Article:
You have probably noticed that any HSS capable flash is also TTL capable. I have searched yesterday for the possible connection and found multiple times people claiming that HSS splits/spaces its bursts evenly during the entire exposure for an even light the entire time the curtains moves. Makes sense, so I would suggest that HSS uses part of the TTL function and guesses the number and rate of flashes needed just before the shutter starts moving. From there, since in HSS mode, the camera does not have any control over when to stop the flashes and the flash unit only stops delivering when the curtains have cycled. Suddenly breaking the consistency would defeat the point of even light through the entire exposure. That’s my view, not saying that it’s the way it really works. Experts welcome to join.

Ken Yee's picture

Having zero mechanical parts like the Z9 seems like it would be a lot more reliable?

Usman Dawood's picture

I think long term, yes. Once sensors can read data fast enough we might be able to sync flash at much higher speeds too.

Christian Fiore's picture

Except under certain lighting. Then you're screwed if you don't have a mechanical shutter. ILC sensors aren't there yet. Nikon was just looking for something to wow early adopters, at any cost.

Maurice Waters's picture

You can still shoot at 1/200 in electronic mode on the Sony A1 as well, so if you dont want to worry about mechanical moving parts.

Bernard Languillier's picture

Frankly 1/250s vs 1/400s makes little to no real world difference.

The only goal of this article is to create an imaginary differentiator vs the Z9.

Black Z Eddie .'s picture

You're not looking at the big picture:

1/250s vs 1/400s is almost a stop.
a) It could be the difference of having to turn on HSS or not.
b) It could be the difference of having to stop down the aperture or not.

--- "The only goal of this article is to create an imaginary differentiator vs the Z9."

The only thing imaginary is your conspiracy theory.

Christian Fiore's picture

APS-C mode increases it to 1/500, which actually is a full stop.

Adam Palmer's picture

This makes all your flashes twice as powerful outdoors. You can use it to shorten recycle times or get more distance.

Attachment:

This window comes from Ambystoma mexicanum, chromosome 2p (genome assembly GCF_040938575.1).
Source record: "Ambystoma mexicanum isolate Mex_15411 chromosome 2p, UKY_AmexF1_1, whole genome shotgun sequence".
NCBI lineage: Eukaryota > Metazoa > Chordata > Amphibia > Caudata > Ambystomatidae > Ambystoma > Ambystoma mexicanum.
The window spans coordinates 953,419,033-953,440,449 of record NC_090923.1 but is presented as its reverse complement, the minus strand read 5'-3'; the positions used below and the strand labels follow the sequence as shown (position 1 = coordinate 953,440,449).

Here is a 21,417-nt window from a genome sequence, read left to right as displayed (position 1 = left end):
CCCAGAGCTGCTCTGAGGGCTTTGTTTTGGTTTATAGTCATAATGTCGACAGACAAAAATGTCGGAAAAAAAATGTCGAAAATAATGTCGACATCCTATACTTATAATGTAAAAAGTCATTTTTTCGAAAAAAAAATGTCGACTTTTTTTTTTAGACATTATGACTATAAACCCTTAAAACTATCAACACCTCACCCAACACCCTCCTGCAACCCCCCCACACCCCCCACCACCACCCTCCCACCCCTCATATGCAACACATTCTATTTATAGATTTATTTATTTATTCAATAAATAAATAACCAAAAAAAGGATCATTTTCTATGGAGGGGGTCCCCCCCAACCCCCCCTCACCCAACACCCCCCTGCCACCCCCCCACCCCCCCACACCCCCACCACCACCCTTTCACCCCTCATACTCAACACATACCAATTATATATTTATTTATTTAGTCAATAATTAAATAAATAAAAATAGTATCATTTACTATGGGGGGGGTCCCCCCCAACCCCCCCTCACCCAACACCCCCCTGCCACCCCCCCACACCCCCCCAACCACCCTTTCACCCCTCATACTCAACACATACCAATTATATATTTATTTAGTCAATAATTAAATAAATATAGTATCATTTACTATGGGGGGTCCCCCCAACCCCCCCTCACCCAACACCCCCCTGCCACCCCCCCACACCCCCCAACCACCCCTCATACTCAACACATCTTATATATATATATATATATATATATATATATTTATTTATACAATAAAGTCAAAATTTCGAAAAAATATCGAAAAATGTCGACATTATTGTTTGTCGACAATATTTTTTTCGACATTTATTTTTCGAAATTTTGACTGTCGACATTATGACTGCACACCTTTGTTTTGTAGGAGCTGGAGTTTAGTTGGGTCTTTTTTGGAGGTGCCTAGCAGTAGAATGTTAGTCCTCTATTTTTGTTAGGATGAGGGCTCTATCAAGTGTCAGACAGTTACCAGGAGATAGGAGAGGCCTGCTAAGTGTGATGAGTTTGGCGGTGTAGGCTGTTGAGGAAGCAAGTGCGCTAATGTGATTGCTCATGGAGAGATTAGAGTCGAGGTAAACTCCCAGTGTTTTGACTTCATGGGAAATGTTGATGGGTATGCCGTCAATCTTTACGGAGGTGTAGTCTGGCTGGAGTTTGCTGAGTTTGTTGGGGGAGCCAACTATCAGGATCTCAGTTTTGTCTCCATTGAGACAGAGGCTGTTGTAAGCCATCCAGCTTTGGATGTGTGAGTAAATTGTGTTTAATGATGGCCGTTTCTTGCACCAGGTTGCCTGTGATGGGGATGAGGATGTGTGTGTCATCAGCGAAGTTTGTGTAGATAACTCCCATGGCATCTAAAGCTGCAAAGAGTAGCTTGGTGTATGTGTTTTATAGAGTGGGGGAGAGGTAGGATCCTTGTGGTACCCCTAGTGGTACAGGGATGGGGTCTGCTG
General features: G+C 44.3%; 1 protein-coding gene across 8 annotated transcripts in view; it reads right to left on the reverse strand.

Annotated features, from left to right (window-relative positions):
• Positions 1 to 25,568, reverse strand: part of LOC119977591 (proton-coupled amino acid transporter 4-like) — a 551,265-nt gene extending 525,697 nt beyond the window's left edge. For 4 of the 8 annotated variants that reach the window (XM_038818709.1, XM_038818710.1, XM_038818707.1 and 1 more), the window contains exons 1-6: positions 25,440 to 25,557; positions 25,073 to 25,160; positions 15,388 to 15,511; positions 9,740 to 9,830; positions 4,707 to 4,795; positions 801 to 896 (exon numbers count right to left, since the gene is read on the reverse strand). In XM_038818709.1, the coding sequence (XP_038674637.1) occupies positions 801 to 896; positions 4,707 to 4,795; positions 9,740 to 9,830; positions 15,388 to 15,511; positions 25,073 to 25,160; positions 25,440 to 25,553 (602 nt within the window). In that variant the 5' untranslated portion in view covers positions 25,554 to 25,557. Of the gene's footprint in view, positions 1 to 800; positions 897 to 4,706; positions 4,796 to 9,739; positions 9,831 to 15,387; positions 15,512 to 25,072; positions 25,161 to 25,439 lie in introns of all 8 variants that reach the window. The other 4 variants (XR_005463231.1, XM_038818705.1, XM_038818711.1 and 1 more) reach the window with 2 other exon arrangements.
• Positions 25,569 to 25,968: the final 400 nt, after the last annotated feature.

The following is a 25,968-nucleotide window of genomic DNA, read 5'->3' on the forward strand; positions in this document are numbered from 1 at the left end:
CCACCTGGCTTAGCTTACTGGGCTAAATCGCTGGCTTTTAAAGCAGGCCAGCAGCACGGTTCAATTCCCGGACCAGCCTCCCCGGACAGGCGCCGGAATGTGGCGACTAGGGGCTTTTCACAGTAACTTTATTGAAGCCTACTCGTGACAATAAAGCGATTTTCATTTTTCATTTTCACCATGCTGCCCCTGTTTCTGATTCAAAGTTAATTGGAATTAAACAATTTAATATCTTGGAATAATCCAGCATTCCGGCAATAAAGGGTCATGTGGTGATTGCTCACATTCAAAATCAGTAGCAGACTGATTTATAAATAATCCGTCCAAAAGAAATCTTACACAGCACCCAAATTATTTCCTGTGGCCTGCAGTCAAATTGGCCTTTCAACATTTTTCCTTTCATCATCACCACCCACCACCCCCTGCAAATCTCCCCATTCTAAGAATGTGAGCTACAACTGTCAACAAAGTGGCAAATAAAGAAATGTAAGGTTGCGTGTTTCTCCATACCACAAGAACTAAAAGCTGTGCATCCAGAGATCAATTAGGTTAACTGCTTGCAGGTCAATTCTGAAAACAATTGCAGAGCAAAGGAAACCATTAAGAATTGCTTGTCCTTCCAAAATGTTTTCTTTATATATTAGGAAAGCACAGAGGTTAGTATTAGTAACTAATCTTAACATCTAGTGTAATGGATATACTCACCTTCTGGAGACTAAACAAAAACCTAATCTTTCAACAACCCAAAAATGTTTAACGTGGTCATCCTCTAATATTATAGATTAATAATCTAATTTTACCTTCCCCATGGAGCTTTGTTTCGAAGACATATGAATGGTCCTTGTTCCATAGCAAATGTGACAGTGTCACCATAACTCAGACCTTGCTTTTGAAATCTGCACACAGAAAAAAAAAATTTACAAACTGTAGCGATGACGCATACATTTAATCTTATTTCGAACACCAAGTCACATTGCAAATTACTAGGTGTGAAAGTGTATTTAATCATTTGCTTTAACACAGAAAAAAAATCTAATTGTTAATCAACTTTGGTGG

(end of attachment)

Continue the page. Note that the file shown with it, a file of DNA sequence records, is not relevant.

Adam Palmer's picture

Or carry around a flash that weighs half as much.

ioas 12's picture

You can sync at any speed all the way down to 1/2000's with Hassy X1D, Lecia Q and many other cameras. So what?

Usman Dawood's picture

Discussed in the article.

Adam Palmer's picture

I used to shoot hasselblad in the 90's and that was my favorite part about it.

Adam Palmer's picture

It's the top reason for me when I bought the a1

Tiak Siew Sim's picture

Finally somebody catching up to 18 years old Nikon D70.

Usman Dawood's picture

Yes but that feature in that camera came with some major caveats. Not the same thing really and also not possible for current CMOS sensors as far as I’m aware.

Erpillar Bendy's picture

The original Canon 1D, introduced more than 20 years ago (2001) could synchronize with flash at 1/500th of a second.

Christian Fiore's picture

That was basically a global shutter sensor. Drop the A1 into APS-C mode and you can do the same with a mechanical shutter, at over 5x the resolution, with infinitely better IQ.

3ric Johanson's picture

I really wish people writing these articles would actually test these products. I own the Sony A1 and I have been pretty frustrated with its flash support. Specifically, it seems to mostly be Sony flashes that support the faster sync speed. If you try to get a studio strobe from any manufacturer to operate the faster sync speed through the external PC sync Port it simply does not work.

Usman Dawood's picture